How To Curtail the Federal Beast

By Judge Andrew Napolitano


Dred Scott's Revenge: A Legal History of Race and Freedom in America


by Andrew P. Napolitano

1.)  The Scope of the Problem.

The Constitution gives the Congress only 17 discrete powers. One of them is the power to regulate interstate commerce and another is the power to tax incomes. Unfortunately, but not surprisingly, almost from the time the first Congress sat, it used its Commerce Clause power to tax goods, to control private behavior, and even to prohibit items in interstate commerce. Subsequent Congresses used that power to control the conditions for production and sale of goods that eventually made their way into interstate commerce. And modern Congresses have used that power to regulate any human behavior they wish, so long as the behavior, when combined with other similar behavior, might conceivably affect the movement of goods or persons in interstate commerce. Thus, today, the water you drink, the air you breathe, the size of the toilet bowl in your bathroom, the number of legs on your desk chair, the strength of the water pressure in your shower in your home, the amount of wheat you can grow in your yard, the amount of sugar manufacturers can put into ketchup, the words you can utter in public or private, are all regulated by the Congress, claiming power under the Commerce Clause. And the feds, as well, use their enormous horde of cash from our income taxes to bribe the states by paying them to regulate in areas that the Constitution prohibits Congress from regulating.

2.)  How to address this?

We need an amendment to the Constitution that expressly limits Congress to exercising only the 17 specific powers that are delegated to it in the Constitution and defines and limits the regulation of interstate commerce to its original meaning of keeping commerce regular by preventing all governments, state and federal, from interfering with it. We also need to rescind the 16th Amendment and affirmatively prohibit any federal tax on persons, as individuals or as groups. These two measures will starve the federal government back down to the footprint established for it by the Constitution. The Constitution can only be amended by enactment of an amendment by three-quarters of the legislatures of the states. In order to get to the state legislatures, an amendment can only come from an affirmative vote of two-thirds of both houses of Congress, or from a constitutional convention which Congress must call if asked to do so by two-thirds of the state legislatures.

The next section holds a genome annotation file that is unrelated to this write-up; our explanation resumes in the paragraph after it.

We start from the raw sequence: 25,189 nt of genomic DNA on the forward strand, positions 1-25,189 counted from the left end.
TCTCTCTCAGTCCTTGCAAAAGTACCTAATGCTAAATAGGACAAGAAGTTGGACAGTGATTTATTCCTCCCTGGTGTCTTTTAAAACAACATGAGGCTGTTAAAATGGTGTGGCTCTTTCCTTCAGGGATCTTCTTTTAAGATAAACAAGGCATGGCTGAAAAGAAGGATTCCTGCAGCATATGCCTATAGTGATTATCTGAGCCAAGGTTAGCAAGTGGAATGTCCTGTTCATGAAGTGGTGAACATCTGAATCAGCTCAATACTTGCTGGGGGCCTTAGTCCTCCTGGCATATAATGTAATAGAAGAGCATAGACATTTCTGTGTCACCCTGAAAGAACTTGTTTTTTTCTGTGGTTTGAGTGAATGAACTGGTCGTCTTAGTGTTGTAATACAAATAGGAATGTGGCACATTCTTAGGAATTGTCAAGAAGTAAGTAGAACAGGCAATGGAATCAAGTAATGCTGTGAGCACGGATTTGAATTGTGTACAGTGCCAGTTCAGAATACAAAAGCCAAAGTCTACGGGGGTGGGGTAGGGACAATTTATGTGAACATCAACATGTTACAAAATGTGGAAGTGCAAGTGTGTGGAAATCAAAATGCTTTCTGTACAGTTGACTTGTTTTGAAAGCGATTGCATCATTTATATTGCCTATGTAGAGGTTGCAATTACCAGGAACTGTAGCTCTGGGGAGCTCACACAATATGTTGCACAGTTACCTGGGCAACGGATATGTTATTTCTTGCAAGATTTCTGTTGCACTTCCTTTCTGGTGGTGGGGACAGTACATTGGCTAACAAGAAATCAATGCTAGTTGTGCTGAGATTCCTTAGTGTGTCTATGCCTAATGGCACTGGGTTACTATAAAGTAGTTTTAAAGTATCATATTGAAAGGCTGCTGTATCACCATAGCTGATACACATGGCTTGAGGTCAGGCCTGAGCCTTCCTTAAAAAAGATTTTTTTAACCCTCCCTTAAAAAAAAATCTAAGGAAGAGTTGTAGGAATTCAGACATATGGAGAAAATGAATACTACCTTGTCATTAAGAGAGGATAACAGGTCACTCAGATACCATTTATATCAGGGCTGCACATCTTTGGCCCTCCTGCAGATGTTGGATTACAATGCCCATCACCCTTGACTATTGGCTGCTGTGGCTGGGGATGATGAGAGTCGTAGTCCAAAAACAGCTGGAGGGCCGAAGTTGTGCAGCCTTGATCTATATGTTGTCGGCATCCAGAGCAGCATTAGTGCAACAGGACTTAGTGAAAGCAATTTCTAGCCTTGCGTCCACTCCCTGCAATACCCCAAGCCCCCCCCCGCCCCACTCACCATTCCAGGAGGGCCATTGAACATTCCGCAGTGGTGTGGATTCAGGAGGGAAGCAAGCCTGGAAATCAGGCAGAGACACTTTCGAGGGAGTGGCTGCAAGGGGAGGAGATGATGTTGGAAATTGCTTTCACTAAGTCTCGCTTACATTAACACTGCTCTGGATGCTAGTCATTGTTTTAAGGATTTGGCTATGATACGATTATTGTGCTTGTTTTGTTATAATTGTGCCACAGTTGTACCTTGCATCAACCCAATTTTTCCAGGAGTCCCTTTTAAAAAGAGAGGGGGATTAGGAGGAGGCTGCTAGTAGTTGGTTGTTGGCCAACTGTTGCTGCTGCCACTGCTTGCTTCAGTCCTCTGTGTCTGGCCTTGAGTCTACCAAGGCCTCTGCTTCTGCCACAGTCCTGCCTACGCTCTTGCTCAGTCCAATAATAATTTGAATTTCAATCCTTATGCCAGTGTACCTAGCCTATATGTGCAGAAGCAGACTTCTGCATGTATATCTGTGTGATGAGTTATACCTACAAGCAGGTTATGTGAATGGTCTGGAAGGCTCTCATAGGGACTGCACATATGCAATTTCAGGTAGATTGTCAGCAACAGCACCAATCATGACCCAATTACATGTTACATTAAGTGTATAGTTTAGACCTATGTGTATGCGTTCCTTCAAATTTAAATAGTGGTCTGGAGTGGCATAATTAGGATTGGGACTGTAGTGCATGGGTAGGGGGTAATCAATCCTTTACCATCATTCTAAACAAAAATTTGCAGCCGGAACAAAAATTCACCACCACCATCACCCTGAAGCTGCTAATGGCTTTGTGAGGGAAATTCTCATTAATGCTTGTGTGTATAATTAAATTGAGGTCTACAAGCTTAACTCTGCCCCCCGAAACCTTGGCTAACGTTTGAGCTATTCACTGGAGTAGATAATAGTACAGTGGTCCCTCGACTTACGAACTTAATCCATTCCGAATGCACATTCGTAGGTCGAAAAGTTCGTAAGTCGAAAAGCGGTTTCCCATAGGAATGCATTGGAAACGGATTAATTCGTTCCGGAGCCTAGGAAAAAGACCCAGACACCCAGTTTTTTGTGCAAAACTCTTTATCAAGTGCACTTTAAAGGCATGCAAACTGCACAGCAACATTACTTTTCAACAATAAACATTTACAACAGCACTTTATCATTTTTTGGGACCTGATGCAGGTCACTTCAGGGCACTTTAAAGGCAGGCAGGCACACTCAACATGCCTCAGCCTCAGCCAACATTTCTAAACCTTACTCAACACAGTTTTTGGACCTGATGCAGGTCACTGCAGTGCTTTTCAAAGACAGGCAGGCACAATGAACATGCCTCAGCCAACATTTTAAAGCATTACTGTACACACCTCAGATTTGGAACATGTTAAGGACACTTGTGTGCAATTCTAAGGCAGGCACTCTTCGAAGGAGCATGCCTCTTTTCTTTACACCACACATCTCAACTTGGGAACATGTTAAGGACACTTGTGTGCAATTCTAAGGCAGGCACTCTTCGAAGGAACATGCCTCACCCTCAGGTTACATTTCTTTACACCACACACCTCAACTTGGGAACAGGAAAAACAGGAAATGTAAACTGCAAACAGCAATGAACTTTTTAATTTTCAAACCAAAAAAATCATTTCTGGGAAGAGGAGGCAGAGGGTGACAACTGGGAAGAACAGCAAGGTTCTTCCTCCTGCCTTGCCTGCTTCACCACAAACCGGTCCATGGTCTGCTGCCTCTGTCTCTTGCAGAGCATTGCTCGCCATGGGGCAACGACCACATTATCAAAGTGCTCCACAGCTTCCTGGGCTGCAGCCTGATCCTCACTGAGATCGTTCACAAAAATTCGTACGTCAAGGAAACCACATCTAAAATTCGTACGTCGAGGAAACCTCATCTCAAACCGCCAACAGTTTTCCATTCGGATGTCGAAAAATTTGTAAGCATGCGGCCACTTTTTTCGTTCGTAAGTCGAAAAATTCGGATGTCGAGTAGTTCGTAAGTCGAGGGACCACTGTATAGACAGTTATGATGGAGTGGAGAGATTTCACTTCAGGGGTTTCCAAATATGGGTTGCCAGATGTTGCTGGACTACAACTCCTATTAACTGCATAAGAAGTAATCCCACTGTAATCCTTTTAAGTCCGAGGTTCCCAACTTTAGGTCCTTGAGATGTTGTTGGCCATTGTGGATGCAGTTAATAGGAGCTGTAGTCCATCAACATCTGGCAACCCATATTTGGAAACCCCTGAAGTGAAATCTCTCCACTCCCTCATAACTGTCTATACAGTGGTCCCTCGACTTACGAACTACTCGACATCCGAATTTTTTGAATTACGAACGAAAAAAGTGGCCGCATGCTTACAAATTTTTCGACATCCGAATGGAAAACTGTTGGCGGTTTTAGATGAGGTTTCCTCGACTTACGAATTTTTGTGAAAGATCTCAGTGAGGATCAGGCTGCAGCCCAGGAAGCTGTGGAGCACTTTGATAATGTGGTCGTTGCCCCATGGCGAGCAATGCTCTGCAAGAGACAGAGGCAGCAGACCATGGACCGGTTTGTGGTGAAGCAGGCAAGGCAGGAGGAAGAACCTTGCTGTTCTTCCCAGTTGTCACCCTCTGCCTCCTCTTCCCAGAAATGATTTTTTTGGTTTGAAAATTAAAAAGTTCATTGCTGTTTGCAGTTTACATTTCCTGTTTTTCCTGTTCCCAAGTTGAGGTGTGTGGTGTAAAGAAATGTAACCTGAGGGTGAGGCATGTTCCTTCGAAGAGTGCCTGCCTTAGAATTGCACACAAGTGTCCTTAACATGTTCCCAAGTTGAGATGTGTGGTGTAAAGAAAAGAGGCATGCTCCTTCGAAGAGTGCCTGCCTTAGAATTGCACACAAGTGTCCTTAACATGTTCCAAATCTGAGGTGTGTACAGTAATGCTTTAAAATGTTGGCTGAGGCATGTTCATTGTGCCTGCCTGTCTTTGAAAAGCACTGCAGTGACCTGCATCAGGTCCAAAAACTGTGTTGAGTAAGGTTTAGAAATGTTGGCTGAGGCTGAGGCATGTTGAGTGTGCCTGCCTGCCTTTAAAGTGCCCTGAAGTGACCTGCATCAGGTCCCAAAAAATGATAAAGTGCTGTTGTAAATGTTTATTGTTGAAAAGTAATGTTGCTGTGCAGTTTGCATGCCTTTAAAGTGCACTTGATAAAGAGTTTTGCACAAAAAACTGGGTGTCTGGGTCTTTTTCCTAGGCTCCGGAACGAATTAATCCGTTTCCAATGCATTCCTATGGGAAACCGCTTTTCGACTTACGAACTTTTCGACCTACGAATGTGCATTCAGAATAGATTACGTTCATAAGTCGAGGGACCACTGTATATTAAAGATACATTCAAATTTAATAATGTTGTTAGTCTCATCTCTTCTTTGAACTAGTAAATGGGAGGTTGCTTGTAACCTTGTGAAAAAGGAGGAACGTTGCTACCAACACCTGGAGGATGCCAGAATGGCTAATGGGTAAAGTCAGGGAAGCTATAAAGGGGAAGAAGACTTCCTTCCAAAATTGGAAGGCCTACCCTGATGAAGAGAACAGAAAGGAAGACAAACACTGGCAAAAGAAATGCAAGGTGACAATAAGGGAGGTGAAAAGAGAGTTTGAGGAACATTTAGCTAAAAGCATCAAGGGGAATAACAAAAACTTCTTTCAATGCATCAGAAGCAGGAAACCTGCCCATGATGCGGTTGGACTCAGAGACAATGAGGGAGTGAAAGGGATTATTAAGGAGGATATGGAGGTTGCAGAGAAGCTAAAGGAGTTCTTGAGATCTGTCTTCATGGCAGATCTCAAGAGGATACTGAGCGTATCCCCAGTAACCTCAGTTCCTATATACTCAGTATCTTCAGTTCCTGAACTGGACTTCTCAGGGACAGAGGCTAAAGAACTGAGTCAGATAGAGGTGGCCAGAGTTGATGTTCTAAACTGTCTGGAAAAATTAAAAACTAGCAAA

3.)  What should freedom lovers do?

Here are a few simple steps. First, agree on the wording of two amendments addressing commerce and income taxes. Next persuade the state legislatures of 34 states to enact a resolution by a simple majority vote of each house of the states’ legislatures instructing Congress to convene a constitutional convention for the express and sole purpose of considering these two amendments. I don’t know if 34 states will agree to this; but I firmly believe that as the number of agreeing states approaches 34, Congress will become terrified, and will begin to curtail its regulation of our behavior and lower our taxes. If the convention does come to pass and sends the two proposed amendments to the states, the goal is then to get 38 states to adopt the amendments. Note, the state legislative process of demanding a convention and the state legislative process of approving an amendment only requires a simple majority in each house of a state legislature, and neither is subject to a governor’s veto.

4.)  What else can freedom lovers do?

They can elect state legislators who are intelligent and courageous enough to challenge and defy the federal government. Montana, Texas, and Oklahoma have many legislators who are prepared to direct their law enforcement to refrain from enforcing any federal laws; to authorize that products that originate and remain within their borders not be subject to any federal regulation; and even to begin the process of seceding from the Union. Even states with more liberal attitudes can be recruited into this effort by persuading them to save money and enhance freedom by prohibiting state and local law enforcement from prosecuting persons for possessing small amounts of controlled substances. The federal government simply cannot enforce all its criminal laws (there are over 4,000 of them) without the active assistance of state and local law enforcement. Secession, even under the biggest of Big Government theories, is perfectly lawful and can lawfully be accomplished by the consent of three-quarters of the remaining state legislatures.

5.)  Congress is not a general legislature.

The federal government did not come into existence in order to right every wrong. The feds are obliged to recognize our natural rights. When the government behaves with no self-recognized limitations, when its only restraint is whatever it can get away with, when it actively attacks rather than forcefully protects our natural rights, then, as Jefferson wrote in the Declaration of Independence, and as federal law still states, “it is the duty of the people to alter or abolish it.”